The Slovenia Times

Lower contributions mulled as govt looks to tackle energy crisis


Ljubljana - Media have reported that the Infrastructure Ministry, as it drafts a legal basis for mitigating the consequences of the rising energy prices, plans to provide around 150,000 vulnerable individuals with energy vouchers. The ministry is also expected to propose a cut in certain fees on electricity bills.

The commercial broadcaster POP TV reported on Tuesday, citing unofficial, though reliable information, that EUR 140 energy vouchers would be distributed to around 150,000 residents from socially vulnerable groups.

The plan is also reportedly to lower certain contributions that constitute the electricity bill and that the ministry has control of.

An average household electricity bill would be lower by about EUR 14, according to POP TV, this would apply to all residents. However, this is only a proposal by the Infrastructure Ministry that needs to be approved by the government as a whole.

The N1 news portal meanwhile said that energy vouchers would be worth between EUR 100 and EUR 150, with around 140,000 vulnerable residents expected to be eligible. The criteria for eligibility is not known yet.

In addition to vouchers, the ministry also plans in the proposed emergency bill to mitigate the consequences of the rising energy prices to lower the contribution for renewable sources and network charges on the electricity bill for all households.

According to N1, this is expected to bring savings of EUR 15 a month to an average household, while the duration of this measure is not known.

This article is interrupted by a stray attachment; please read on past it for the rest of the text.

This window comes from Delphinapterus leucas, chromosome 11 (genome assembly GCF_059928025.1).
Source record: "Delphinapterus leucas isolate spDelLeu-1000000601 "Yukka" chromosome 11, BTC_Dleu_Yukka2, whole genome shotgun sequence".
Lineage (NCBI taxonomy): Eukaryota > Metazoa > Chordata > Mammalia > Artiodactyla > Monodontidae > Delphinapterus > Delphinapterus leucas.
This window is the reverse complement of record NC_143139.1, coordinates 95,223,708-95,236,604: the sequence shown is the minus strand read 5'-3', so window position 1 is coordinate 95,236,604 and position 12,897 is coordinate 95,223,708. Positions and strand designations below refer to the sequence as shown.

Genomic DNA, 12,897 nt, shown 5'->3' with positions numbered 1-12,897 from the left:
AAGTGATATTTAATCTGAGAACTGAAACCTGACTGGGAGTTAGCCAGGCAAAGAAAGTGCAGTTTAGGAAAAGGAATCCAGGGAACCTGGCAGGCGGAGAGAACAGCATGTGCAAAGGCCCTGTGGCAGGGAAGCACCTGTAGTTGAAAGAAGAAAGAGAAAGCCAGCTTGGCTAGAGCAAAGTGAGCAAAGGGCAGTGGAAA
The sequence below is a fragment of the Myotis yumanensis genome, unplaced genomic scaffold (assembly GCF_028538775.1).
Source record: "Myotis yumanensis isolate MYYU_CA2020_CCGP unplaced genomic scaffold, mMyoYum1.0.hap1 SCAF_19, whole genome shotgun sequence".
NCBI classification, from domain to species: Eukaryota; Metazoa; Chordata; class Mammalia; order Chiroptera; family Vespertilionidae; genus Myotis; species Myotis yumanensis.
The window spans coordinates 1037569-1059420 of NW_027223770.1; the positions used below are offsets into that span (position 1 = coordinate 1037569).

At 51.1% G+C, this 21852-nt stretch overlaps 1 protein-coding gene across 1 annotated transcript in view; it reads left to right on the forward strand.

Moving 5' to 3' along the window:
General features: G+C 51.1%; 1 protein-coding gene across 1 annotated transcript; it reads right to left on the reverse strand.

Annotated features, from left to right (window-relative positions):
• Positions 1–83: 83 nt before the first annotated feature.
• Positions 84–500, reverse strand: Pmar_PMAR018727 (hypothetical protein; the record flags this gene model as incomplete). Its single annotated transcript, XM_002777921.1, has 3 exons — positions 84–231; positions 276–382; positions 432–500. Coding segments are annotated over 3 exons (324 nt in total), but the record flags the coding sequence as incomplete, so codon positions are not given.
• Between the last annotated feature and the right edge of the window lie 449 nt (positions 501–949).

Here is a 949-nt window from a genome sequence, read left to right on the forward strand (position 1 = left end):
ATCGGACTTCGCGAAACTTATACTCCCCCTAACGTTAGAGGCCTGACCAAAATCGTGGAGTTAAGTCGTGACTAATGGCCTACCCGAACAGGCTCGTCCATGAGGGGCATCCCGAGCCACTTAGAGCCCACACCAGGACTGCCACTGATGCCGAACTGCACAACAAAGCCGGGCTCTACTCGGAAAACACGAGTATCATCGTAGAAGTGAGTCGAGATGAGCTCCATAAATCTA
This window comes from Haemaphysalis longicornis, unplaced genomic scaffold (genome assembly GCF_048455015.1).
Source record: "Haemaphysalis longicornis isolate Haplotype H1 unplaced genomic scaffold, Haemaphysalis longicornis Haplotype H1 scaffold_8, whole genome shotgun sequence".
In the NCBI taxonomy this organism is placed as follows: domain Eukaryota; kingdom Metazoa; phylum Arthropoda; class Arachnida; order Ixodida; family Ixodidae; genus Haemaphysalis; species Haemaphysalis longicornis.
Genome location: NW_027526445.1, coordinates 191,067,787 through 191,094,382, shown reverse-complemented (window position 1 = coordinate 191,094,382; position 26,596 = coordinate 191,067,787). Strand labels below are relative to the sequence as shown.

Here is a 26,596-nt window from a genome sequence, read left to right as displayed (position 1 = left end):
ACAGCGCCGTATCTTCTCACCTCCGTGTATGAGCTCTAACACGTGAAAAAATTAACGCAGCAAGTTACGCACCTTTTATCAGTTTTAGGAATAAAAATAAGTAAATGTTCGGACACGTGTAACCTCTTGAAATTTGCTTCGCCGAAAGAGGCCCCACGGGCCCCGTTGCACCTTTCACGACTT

Asked by the STA about assistance to residents in light of the rising energy prices, the ministry said that the relevant legal framework was being prepared and that it would be presented to the public soon.

N1 has meanwhile turned to the Finance Ministry regarding possible reduction in value added tax for households or businesses, with the ministry replying that measures for tackling high energy prices would be coordinated within the government.

The ministry said that the high energy prices were not a result of taxes, and that indirect levies did not have any influence on energy prices. It added that direct coverage of costs was the most effective way to address the energy price crisis.

While aid for residents is being prepared, things are not running as smoothly when it comes to businesses as, according to N1, the replies from ministries show there is some confusion as to who should prepare the proposal for aid to businesses.

According to unofficial information obtained by the web portal, the proposal from the Infrastructure Ministry contains no measures for businesses, and the Economy Ministry is not planning any measures for businesses, either.

Energy-intensive industries, which are currently affected the most by the price hikes, are expected to be aided by a decree drafted by the Environment Ministry. It regulates reimbursement of indirect costs of greenhouse gas emissions.

"The proposed decree is in the pre-notification procedure at the European Commission, and it could be adopted following approval of the Commission and with consideration of the government's rules of procedure," the ministry told the STA.

The decree looks to reduce the significant risk of CO2 leakage, in particular due to the costs of emission coupons that were transferred into the price of electricity and are borne by the operator of the installation.

This measure is an environmental goal that reduces the likelihood of increased global greenhouse gas emissions as the risk of relocation of production outside the EU is being reduced, the ministry said.


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